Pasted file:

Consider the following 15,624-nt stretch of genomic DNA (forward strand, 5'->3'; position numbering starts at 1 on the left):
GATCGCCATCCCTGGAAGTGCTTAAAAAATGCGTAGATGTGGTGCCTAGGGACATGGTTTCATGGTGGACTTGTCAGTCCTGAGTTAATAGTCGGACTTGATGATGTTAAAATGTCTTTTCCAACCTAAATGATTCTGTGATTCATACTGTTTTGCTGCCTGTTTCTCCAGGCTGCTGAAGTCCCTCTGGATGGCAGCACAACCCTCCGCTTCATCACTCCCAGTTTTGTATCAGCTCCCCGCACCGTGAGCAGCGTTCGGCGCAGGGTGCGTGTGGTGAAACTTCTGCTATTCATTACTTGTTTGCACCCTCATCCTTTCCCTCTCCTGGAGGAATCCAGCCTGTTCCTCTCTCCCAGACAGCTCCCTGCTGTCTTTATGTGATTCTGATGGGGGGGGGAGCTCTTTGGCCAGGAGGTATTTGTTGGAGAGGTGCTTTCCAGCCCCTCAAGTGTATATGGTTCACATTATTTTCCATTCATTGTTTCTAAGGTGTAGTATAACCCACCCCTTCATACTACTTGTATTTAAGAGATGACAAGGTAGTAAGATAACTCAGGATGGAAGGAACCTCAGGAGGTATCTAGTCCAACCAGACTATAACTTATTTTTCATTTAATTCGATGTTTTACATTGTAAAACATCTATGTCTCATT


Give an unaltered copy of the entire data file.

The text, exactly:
Consider the following 15,624-nt stretch of genomic DNA (forward strand, 5'->3'; position numbering starts at 1 on the left):
GATCGCCATCCCTGGAAGTGCTTAAAAAATGCGTAGATGTGGTGCCTAGGGACATGGTTTCATGGTGGACTTGTCAGTCCTGAGTTAATAGTCGGACTTGATGATGTTAAAATGTCTTTTCCAACCTAAATGATTCTGTGATTCATACTGTTTTGCTGCCTGTTTCTCCAGGCTGCTGAAGTCCCTCTGGATGGCAGCACAACCCTCCGCTTCATCACTCCCAGTTTTGTATCAGCTCCCCGCACCGTGAGCAGCGTTCGGCGCAGGGTGCGTGTGGTGAAACTTCTGCTATTCATTACTTGTTTGCACCCTCATCCTTTCCCTCTCCTGGAGGAATCCAGCCTGTTCCTCTCTCCCAGACAGCTCCCTGCTGTCTTTATGTGATTCTGATGGGGGGGGGAGCTCTTTGGCCAGGAGGTATTTGTTGGAGAGGTGCTTTCCAGCCCCTCAAGTGTATATGGTTCACATTATTTTCCATTCATTGTTTCTAAGGTGTAGTATAACCCACCCCTTCATACTACTTGTATTTAAGAGATGACAAGGTAGTAAGATAACTCAGGATGGAAGGAACCTCAGGAGGTATCTAGTCCAACCAGACTATAACTTATTTTTCATTTAATTCGATGTTTTACATTGTAAAACATCTATGTCTCATT